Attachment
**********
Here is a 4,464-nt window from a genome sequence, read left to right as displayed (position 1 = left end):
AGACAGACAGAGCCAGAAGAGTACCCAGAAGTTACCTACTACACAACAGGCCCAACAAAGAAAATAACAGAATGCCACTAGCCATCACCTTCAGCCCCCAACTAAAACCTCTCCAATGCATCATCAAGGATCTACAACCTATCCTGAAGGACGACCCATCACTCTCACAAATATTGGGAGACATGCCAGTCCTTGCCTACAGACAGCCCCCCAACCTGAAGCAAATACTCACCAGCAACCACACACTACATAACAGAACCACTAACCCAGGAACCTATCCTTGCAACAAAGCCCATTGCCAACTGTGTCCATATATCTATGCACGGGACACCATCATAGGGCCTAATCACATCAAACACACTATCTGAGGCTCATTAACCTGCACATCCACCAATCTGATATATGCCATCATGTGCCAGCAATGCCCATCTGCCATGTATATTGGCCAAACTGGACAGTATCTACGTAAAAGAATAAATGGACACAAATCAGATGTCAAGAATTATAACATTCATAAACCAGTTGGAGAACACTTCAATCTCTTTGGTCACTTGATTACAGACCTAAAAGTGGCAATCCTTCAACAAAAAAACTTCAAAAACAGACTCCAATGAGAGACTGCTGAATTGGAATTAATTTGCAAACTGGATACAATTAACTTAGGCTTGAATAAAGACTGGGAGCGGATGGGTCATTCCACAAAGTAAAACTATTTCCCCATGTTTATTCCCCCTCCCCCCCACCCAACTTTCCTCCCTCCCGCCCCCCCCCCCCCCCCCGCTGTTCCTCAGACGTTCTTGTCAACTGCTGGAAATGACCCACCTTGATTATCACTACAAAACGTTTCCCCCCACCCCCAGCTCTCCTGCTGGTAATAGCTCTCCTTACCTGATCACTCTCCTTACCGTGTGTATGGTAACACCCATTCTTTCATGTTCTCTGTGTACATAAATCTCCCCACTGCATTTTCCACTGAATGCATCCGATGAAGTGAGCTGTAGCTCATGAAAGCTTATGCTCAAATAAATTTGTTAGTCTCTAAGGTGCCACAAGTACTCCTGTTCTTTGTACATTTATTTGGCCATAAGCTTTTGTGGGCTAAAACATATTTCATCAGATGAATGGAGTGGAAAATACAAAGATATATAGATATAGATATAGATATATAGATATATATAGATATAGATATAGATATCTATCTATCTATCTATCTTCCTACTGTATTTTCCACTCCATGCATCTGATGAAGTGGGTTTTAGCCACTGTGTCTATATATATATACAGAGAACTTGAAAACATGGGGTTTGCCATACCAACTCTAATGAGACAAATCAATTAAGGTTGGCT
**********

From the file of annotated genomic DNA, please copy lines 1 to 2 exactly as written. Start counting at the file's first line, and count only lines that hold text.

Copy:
Here is a 4,464-nt window from a genome sequence, read left to right as displayed (position 1 = left end):
AGACAGACAGAGCCAGAAGAGTACCCAGAAGTTACCTACTACACAACAGGCCCAACAAAGAAAATAACAGAATGCCACTAGCCATCACCTTCAGCCCCCAACTAAAACCTCTCCAATGCATCATCAAGGATCTACAACCTATCCTGAAGGACGACCCATCACTCTCACAAATATTGGGAGACATGCCAGTCCTTGCCTACAGACAGCCCCCCAACCTGAAGCAAATACTCACCAGCAACCACACACTACATAACAGAACCACTAACCCAGGAACCTATCCTTGCAACAAAGCCCATTGCCAACTGTGTCCATATATCTATGCACGGGACACCATCATAGGGCCTAATCACATCAAACACACTATCTGAGGCTCATTAACCTGCACATCCACCAATCTGATATATGCCATCATGTGCCAGCAATGCCCATCTGCCATGTATATTGGCCAAACTGGACAGTATCTACGTAAAAGAATAAATGGACACAAATCAGATGTCAAGAATTATAACATTCATAAACCAGTTGGAGAACACTTCAATCTCTTTGGTCACTTGATTACAGACCTAAAAGTGGCAATCCTTCAACAAAAAAACTTCAAAAACAGACTCCAATGAGAGACTGCTGAATTGGAATTAATTTGCAAACTGGATACAATTAACTTAGGCTTGAATAAAGACTGGGAGCGGATGGGTCATTCCACAAAGTAAAACTATTTCCCCATGTTTATTCCCCCTCCCCCCCACCCAACTTTCCTCCCTCCCGCCCCCCCCCCCCCCCCCGCTGTTCCTCAGACGTTCTTGTCAACTGCTGGAAATGACCCACCTTGATTATCACTACAAAACGTTTCCCCCCACCCCCAGCTCTCCTGCTGGTAATAGCTCTCCTTACCTGATCACTCTCCTTACCGTGTGTATGGTAACACCCATTCTTTCATGTTCTCTGTGTACATAAATCTCCCCACTGCATTTTCCACTGAATGCATCCGATGAAGTGAGCTGTAGCTCATGAAAGCTTATGCTCAAATAAATTTGTTAGTCTCTAAGGTGCCACAAGTACTCCTGTTCTTTGTACATTTATTTGGCCATAAGCTTTTGTGGGCTAAAACATATTTCATCAGATGAATGGAGTGGAAAATACAAAGATATATAGATATAGATATAGATATATAGATATATATAGATATAGATATAGATATCTATCTATCTATCTATCTTCCTACTGTATTTTCCACTCCATGCATCTGATGAAGTGGGTTTTAGCCACTGTGTCTATATATATATACAGAGAACTTGAAAACATGGGGTTTGCCATACCAACTCTAATGAGACAAATCAATTAAGGTTGGCT